Jazz Cafes: Totally Japanese

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  • Japanese people are open-minded music lovers who readily adapt foreign music cultures into their own. One genre that gained particular traction in Japan is Jazz. Of course, as most foreign imports go, the way people in Japan consumes Jazz in their own country evolves to something unique to their own country. One such example of localized Jazz culture is no doubt the Jazz café (jazu-kissaten).

    Jazu-kissaten

    Jazz vinyl cafes and bars in Tokyo, Japan. Photographed for Dust & Grooves, a vinyl photo site. All rights reserved to Eilon Paz - www.dustandgrooves.com

    The concept of a Jazz café seems simple enough: you get a regular café, stock up on some Jazz records, get someone to play the records during business hours, and the Jazz café is born. Yet the Jazz café evolved into an important subculture in Japan, and many cultural giants grew up frequenting or even owning such cafes (the author Haruki Murakami as one case in point).

    Concept

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    Contrary to what you may expect, Jazz cafes in Japan do not play any live music. As a rule, they play only records, and people gather around following a schedule for what could be described as a listening session. The master places the record on a stage like part of the room, plays the record loudly, and people listen quietly and studiously to the records. Again, unlike what you may expect, there is no spontaneity or loud bar noises tolerated in these cafes- they are strict and serious places for a silent appreciation of Jazz music.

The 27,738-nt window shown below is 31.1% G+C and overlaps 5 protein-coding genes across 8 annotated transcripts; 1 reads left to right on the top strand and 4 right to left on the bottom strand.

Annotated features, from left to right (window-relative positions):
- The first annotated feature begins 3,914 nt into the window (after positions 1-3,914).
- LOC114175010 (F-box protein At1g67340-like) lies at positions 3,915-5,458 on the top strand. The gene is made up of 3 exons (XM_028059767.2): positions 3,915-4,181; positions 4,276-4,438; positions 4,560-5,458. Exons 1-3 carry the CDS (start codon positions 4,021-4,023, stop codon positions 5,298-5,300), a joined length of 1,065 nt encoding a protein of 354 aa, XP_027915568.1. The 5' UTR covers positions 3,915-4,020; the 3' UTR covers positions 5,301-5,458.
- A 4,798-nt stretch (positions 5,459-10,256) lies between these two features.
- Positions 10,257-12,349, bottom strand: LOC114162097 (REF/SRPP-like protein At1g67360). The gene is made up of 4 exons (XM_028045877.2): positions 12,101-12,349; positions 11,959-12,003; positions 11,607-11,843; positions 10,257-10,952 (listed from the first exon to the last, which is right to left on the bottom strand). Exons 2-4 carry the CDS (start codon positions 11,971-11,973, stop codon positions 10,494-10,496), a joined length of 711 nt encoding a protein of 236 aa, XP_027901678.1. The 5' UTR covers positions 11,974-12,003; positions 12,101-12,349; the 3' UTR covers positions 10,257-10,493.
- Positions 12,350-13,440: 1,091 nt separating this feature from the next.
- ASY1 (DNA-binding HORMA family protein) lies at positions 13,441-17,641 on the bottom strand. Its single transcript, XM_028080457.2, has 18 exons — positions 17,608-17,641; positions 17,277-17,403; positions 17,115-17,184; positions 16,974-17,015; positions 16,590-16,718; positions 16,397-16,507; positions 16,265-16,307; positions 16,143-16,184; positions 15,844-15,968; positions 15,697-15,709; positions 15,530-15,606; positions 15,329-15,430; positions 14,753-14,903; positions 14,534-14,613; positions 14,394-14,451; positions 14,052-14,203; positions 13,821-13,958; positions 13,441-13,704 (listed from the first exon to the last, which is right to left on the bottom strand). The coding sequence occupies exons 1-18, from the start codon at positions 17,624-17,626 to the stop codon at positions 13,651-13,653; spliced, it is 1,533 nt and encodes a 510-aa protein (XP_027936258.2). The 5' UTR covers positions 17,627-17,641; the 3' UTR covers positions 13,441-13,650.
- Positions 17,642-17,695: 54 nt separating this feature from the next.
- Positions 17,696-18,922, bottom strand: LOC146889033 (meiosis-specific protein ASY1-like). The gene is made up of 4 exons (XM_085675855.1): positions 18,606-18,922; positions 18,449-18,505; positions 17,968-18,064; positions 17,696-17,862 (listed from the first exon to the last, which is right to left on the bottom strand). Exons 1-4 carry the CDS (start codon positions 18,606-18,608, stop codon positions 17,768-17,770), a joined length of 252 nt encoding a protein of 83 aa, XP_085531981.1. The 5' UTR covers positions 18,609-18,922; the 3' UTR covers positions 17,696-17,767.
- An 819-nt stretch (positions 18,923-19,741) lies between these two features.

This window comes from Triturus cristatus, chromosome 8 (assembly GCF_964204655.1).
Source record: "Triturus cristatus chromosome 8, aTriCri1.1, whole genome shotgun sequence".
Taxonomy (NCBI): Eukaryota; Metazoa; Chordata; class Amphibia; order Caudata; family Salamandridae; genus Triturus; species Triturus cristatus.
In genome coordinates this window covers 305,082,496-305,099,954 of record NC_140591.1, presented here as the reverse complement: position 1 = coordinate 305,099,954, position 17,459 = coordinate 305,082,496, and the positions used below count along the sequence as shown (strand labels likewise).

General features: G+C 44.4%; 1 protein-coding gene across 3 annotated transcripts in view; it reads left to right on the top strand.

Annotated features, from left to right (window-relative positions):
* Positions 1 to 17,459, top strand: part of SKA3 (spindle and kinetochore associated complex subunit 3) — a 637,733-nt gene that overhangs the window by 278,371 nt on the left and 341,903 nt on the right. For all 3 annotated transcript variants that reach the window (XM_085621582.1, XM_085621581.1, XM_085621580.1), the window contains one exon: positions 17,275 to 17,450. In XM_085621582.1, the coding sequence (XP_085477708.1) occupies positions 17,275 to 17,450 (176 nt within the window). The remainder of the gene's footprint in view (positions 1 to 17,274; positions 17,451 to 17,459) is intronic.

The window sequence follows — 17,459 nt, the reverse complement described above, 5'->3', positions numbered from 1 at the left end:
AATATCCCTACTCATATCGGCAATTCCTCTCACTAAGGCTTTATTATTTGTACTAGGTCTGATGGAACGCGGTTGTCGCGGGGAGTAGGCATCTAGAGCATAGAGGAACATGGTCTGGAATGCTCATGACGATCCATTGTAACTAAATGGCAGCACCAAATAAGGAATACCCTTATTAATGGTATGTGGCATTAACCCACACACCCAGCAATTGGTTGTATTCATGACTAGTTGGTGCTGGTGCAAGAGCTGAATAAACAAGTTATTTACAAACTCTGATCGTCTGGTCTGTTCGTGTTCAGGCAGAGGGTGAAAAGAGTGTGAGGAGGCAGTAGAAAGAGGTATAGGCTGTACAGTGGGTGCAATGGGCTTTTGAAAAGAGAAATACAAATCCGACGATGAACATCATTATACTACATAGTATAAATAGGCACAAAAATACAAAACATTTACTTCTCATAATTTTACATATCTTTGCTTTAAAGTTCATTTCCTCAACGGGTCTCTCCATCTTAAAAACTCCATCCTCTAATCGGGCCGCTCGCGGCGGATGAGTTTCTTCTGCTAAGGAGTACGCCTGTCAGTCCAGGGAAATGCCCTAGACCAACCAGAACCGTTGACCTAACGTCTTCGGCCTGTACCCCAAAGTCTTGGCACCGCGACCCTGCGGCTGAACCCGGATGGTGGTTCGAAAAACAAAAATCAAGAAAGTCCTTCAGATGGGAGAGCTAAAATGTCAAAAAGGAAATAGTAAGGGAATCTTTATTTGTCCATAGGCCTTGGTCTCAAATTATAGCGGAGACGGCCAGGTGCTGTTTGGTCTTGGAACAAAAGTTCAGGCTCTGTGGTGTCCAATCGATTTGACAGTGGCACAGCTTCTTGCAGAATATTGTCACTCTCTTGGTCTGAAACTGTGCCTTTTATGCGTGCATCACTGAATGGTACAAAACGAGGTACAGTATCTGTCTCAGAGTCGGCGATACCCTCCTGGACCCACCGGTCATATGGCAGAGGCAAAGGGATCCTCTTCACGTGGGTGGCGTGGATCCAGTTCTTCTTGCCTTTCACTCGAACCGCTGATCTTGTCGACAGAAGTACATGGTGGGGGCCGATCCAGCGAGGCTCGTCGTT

History

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    Jazz cafes started in Japan since the 1950s, after the war ban on foreign music is lifted. There was a huge revival in interest in foreign music after the war, in part spurred by the presence of American troops after the short occupation period in the late 40s. Jazz cafes serve a great need; unlike us who can easily go online to get our fix anytime, anywhere (with decent internet connection), music lovers in the past have to either spend one month’s salary on an imported record, or go to public spaces like the Jazz cafes to catch up on their listening.
    Now, you are able to visit some vintage Jazz cafes that have survived today through hard times (from the bubble economy burst to the general decline in interest in Jazz). While the music is not native to Japan, Jazz cafes are definitely a Japanese invention, and worth a visit whether you like Jazz or not.

    Some of the most popular Jazz cafe in Tokyo:
    Samurai*Japanese Only
    JBC*Japanese Only
    Meg*Japanese Only

    Related: Well-kept-secret “Bar Music” in Tokyo